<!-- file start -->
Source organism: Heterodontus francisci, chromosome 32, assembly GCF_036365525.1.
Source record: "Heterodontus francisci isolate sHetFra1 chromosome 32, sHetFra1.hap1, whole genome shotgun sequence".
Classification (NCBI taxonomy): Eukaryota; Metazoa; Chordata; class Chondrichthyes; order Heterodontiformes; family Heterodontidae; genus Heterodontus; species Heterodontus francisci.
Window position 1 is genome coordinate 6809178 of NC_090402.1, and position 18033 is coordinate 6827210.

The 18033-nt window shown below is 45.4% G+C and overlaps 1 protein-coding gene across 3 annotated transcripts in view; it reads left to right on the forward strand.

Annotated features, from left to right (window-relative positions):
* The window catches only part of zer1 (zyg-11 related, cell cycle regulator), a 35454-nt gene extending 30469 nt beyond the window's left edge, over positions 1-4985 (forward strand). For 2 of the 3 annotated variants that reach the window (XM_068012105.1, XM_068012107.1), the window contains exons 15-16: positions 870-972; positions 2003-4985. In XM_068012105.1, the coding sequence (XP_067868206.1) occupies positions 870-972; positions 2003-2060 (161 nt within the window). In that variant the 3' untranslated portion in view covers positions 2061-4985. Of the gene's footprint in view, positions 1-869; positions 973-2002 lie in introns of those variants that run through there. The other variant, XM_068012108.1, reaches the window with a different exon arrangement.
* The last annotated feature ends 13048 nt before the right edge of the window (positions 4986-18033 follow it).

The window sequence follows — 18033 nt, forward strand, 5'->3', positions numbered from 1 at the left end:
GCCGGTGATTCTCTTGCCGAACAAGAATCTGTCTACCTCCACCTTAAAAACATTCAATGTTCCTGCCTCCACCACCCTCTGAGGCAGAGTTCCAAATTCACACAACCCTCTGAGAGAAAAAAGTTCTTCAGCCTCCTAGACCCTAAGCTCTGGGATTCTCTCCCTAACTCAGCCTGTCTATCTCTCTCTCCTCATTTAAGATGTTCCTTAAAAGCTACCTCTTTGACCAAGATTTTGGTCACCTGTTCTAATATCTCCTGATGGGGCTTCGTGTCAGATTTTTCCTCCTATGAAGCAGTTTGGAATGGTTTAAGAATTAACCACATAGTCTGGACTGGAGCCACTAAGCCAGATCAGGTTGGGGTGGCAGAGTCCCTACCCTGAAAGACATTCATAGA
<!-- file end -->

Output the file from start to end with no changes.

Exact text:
Source organism: Heterodontus francisci, chromosome 32, assembly GCF_036365525.1.
Source record: "Heterodontus francisci isolate sHetFra1 chromosome 32, sHetFra1.hap1, whole genome shotgun sequence".
Classification (NCBI taxonomy): Eukaryota; Metazoa; Chordata; class Chondrichthyes; order Heterodontiformes; family Heterodontidae; genus Heterodontus; species Heterodontus francisci.
Window position 1 is genome coordinate 6809178 of NC_090402.1, and position 18033 is coordinate 6827210.

The 18033-nt window shown below is 45.4% G+C and overlaps 1 protein-coding gene across 3 annotated transcripts in view; it reads left to right on the forward strand.

Annotated features, from left to right (window-relative positions):
* The window catches only part of zer1 (zyg-11 related, cell cycle regulator), a 35454-nt gene extending 30469 nt beyond the window's left edge, over positions 1-4985 (forward strand). For 2 of the 3 annotated variants that reach the window (XM_068012105.1, XM_068012107.1), the window contains exons 15-16: positions 870-972; positions 2003-4985. In XM_068012105.1, the coding sequence (XP_067868206.1) occupies positions 870-972; positions 2003-2060 (161 nt within the window). In that variant the 3' untranslated portion in view covers positions 2061-4985. Of the gene's footprint in view, positions 1-869; positions 973-2002 lie in introns of those variants that run through there. The other variant, XM_068012108.1, reaches the window with a different exon arrangement.
* The last annotated feature ends 13048 nt before the right edge of the window (positions 4986-18033 follow it).

The window sequence follows — 18033 nt, forward strand, 5'->3', positions numbered from 1 at the left end:
GCCGGTGATTCTCTTGCCGAACAAGAATCTGTCTACCTCCACCTTAAAAACATTCAATGTTCCTGCCTCCACCACCCTCTGAGGCAGAGTTCCAAATTCACACAACCCTCTGAGAGAAAAAAGTTCTTCAGCCTCCTAGACCCTAAGCTCTGGGATTCTCTCCCTAACTCAGCCTGTCTATCTCTCTCTCCTCATTTAAGATGTTCCTTAAAAGCTACCTCTTTGACCAAGATTTTGGTCACCTGTTCTAATATCTCCTGATGGGGCTTCGTGTCAGATTTTTCCTCCTATGAAGCAGTTTGGAATGGTTTAAGAATTAACCACATAGTCTGGACTGGAGCCACTAAGCCAGATCAGGTTGGGGTGGCAGAGTCCCTACCCTGAAAGACATTCATAGA